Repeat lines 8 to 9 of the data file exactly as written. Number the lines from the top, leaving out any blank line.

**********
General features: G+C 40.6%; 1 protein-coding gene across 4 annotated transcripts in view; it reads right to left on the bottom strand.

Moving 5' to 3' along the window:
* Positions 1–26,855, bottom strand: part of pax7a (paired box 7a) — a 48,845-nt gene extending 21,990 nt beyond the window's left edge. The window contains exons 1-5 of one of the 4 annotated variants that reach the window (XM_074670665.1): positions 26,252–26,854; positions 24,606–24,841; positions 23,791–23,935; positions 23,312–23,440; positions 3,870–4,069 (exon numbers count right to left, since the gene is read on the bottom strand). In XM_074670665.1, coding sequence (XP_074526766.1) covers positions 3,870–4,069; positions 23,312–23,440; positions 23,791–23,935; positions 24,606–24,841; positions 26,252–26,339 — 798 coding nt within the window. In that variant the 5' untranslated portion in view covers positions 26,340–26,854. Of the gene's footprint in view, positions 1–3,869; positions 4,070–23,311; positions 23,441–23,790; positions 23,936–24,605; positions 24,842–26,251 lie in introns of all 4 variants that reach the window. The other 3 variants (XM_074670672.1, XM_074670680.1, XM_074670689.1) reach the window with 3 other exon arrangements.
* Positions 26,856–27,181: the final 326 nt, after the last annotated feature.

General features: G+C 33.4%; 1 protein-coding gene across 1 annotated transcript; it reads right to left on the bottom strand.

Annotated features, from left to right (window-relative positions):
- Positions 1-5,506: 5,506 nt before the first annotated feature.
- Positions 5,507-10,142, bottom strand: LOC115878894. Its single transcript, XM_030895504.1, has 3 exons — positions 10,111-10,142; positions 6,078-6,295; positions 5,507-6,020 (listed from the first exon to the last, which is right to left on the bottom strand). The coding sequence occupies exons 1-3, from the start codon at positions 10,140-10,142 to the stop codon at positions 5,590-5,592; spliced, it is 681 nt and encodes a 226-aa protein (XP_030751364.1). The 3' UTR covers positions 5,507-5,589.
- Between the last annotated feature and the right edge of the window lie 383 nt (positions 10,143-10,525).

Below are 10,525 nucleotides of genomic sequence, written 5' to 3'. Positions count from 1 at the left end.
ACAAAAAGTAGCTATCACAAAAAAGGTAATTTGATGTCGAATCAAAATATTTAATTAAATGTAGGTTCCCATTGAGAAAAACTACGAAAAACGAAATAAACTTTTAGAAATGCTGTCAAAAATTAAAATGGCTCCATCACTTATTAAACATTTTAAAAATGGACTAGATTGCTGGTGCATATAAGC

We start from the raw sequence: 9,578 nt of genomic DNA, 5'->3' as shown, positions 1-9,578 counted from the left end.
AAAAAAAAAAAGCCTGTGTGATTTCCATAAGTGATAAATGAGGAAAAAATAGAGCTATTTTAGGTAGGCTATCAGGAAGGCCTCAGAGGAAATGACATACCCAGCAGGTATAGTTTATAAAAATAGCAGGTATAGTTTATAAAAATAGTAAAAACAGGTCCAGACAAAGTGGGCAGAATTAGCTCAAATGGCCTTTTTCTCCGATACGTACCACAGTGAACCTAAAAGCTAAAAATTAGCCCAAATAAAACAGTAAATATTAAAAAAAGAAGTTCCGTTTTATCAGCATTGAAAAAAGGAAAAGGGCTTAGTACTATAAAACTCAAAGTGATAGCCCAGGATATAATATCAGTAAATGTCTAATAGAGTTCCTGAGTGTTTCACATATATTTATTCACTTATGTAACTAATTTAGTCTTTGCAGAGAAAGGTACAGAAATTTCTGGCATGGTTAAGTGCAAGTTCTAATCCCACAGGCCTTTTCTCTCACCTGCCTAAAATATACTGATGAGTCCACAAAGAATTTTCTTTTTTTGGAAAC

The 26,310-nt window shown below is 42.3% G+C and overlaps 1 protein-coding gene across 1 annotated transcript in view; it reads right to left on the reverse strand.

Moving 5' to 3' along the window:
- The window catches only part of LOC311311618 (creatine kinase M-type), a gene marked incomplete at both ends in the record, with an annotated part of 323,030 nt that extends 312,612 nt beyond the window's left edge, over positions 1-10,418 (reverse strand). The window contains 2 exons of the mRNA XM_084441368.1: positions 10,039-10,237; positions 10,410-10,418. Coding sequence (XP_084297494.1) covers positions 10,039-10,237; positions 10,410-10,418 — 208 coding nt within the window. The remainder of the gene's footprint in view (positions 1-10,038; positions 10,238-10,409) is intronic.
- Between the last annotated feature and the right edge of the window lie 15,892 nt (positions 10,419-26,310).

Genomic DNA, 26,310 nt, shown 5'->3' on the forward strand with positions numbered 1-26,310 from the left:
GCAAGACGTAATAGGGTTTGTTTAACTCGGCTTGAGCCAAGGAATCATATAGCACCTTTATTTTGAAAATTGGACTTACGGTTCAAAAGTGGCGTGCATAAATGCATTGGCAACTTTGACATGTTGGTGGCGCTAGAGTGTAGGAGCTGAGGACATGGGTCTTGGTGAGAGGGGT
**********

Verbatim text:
- Positions 5,507-10,142, bottom strand: LOC115878894. Its single transcript, XM_030895504.1, has 3 exons — positions 10,111-10,142; positions 6,078-6,295; positions 5,507-6,020 (listed from the first exon to the last, which is right to left on the bottom strand). The coding sequence occupies exons 1-3, from the start codon at positions 10,140-10,142 to the stop codon at positions 5,590-5,592; spliced, it is 681 nt and encodes a 226-aa protein (XP_030751364.1). The 3' UTR covers positions 5,507-5,589.
- Between the last annotated feature and the right edge of the window lie 383 nt (positions 10,143-10,525).